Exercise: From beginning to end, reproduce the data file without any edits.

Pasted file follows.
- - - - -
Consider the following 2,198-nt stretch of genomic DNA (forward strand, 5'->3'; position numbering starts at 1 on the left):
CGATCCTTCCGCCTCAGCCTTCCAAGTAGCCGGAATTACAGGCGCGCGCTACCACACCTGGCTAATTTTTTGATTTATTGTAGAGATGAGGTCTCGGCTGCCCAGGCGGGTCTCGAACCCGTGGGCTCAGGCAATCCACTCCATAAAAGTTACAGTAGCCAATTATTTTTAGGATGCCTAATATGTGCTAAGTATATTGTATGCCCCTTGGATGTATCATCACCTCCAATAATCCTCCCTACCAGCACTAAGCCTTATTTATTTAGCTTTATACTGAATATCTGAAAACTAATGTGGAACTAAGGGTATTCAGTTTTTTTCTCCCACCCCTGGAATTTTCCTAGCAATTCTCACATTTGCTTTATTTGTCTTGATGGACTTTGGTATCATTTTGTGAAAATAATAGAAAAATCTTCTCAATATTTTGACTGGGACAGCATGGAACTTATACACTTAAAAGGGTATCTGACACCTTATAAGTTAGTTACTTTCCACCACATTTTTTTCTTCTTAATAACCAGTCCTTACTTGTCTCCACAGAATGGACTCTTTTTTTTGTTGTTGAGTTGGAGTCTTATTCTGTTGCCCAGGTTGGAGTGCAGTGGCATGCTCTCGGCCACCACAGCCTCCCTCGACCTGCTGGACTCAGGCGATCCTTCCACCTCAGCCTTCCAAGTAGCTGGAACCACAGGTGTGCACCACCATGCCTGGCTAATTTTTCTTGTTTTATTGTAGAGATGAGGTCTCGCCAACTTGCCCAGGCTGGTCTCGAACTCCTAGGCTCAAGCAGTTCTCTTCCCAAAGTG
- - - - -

Consider the following 2,198-nt stretch of genomic DNA (forward strand, 5'->3'; position numbering starts at 1 on the left):
CGATCCTTCCGCCTCAGCCTTCCAAGTAGCCGGAATTACAGGCGCGCGCTACCACACCTGGCTAATTTTTTGATTTATTGTAGAGATGAGGTCTCGGCTGCCCAGGCGGGTCTCGAACCCGTGGGCTCAGGCAATCCACTCCATAAAAGTTACAGTAGCCAATTATTTTTAGGATGCCTAATATGTGCTAAGTATATTGTATGCCCCTTGGATGTATCATCACCTCCAATAATCCTCCCTACCAGCACTAAGCCTTATTTATTTAGCTTTATACTGAATATCTGAAAACTAATGTGGAACTAAGGGTATTCAGTTTTTTTCTCCCACCCCTGGAATTTTCCTAGCAATTCTCACATTTGCTTTATTTGTCTTGATGGACTTTGGTATCATTTTGTGAAAATAATAGAAAAATCTTCTCAATATTTTGACTGGGACAGCATGGAACTTATACACTTAAAAGGGTATCTGACACCTTATAAGTTAGTTACTTTCCACCACATTTTTTTCTTCTTAATAACCAGTCCTTACTTGTCTCCACAGAATGGACTCTTTTTTTTGTTGTTGAGTTGGAGTCTTATTCTGTTGCCCAGGTTGGAGTGCAGTGGCATGCTCTCGGCCACCACAGCCTCCCTCGACCTGCTGGACTCAGGCGATCCTTCCACCTCAGCCTTCCAAGTAGCTGGAACCACAGGTGTGCACCACCATGCCTGGCTAATTTTTCTTGTTTTATTGTAGAGATGAGGTCTCGCCAACTTGCCCAGGCTGGTCTCGAACTCCTAGGCTCAAGCAGTTCTCTTCCCAAAGTG